Cayman Levonian sits on a bench in old town Truckee. Remnants of days gone by scatter the landscape of the downtown area around him.
Just beyond where he’s seated is the old red railcar housing the Truckee Railroad Museum and bearing the markings of the Southern Pacific Railroad. Cayman, a 25-year-old Truckee native, readily shares that wireless giant Sprint was actually born of the acronym of the Southern Pacific Railroad International Network Telecommunications. It is just one of many historical tidbits Cayman has learned since becoming a writer for the annual Haunted Historical Tour.
While a number of the tour’s actors prefer to write their own scripts, not everyone has that knack. When the previous writer moved, event director Maria Jones set about finding a replacement. A mutual friend mentioned Cayman, who enjoys writing fiction. One thing led to another and he soon found himself scripting scenes for five of the seven stops on the tour last year.
“The entire concept of the Haunted Historical Tour is intimate and personal, and I know it’s my responsibility to give the actors something to work with that they can make their own in a limited space and time,” Cayman says of his role as writer. “If that means changing something significant in the script so that it flows better or will make the experience more enjoyable for the audience I’m all for it.”
Drawing inspiration from books on the early days of Truckee, Cayman found the recipe to weave some tall tales.
“Laughs come a little easier to me than scares, so I end up writing dark laughs,” he says. “If I can make the audience feel great, and a little guilty, for enjoying a scene as they’re watching it unfold I consider it a success.”
The most time-consuming part of the process, he admits, is not the writing but the vast amount of research required at the start of the process. He can compose a 10-minute script in one night, but the research starts in the months leading up to the event.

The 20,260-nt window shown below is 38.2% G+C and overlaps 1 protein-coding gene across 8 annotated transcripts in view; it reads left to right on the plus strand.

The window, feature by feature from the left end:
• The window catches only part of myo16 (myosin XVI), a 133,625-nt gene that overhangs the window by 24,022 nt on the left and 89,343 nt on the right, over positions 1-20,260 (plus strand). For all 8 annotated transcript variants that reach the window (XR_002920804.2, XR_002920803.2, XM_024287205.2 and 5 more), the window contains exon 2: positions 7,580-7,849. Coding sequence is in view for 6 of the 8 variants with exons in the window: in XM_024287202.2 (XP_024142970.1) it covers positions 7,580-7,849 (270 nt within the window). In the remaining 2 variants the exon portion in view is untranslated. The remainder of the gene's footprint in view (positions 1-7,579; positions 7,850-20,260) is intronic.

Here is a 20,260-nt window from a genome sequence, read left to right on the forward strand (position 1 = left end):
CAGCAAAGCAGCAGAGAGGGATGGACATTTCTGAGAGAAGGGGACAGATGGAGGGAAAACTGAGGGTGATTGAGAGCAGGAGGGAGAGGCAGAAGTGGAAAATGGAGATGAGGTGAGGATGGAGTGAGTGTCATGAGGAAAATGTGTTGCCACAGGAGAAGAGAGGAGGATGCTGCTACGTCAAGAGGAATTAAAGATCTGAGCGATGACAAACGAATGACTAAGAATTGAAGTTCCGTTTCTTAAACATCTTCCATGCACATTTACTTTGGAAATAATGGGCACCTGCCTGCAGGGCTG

“I have drawn from actual historical events; last year I wrote about the night of Truckee’s first murder,” he says. “Some people would probably say that there’s no distinction between historical and haunted when it comes to Truckee’s past. I allow myself one or two ‘what ifs’ per scene but always try to use either a documented event, a real person, or a real location from Truckee’s past. Better yet, some combination of the three.”
Last year’s theme was loosely based on “underlying stories of Truckee” — with scenes featuring stories about the long-rumored tunnels under the downtown shopping area, according to Maria.
One piece by Cayman was set in the days of prohibition, depicting a couple of moonshiners moving their wares through the old tunnels below Sierra Sotheby’s on Donner Pass Road. Paranoid that something sinister was about to happen to them, the moonshiners projected just enough unease to make it compelling to watch even though Caymen really wanted to look away.
“I think involving the audience in the scenes has opened up some new opportunities for the tour,” says Cayman. “I’m pretty certain it was done before I started writing but I try to get the audience involved in some way in every scene, even if it’s just breaking the fourth wall and acknowledging that they’re there. I think it makes the tour feel more like a haunted landscape they are journeying through rather than a series of plays they are watching.”
With approximately 15 people in each group rotating through the tour stops, the size of the location can often add its own element to a scene. Such was the case of the tunnels, with tour guests packed in a dimly-lit, confined area and the actors successfully projecting their fear onto the visitors. Walking away from the setting as one actor helplessly cried out, “Don’t leave me here!” surely struck a nerve with some guests.
Location will likely add to the scene this year for those attendees finding themselves elbow-to-elbow in the Southern Pacific railcar. While details of the tour remain hushed in an effort to keep everything a surprise, Cayman is free to disclose that this year’s theme will highlight the 150th anniversary of the first passenger train passing through town.
Cayman, who now lives in Reno and works in digital marketing, has written three of the seven scenes for the upcoming tour. The remaining four include two musical acts and two parts written by the actors themselves.
Calling the tour “more historical than haunted,” Maria notes it is entirely run and created by volunteers of nonprofit Trails and Vistas, the organization’s sole fundraiser. A sell-out event every year, proceeds make possible the Dreaming Tree field trip to Sand Harbor for third grade classes from area schools.
So, how does it feel to see attendees react to what he has written?
“It’s great to be able to watch people react positively,” Cayman says. “I just hope people enjoy their evening. That’s the goal.”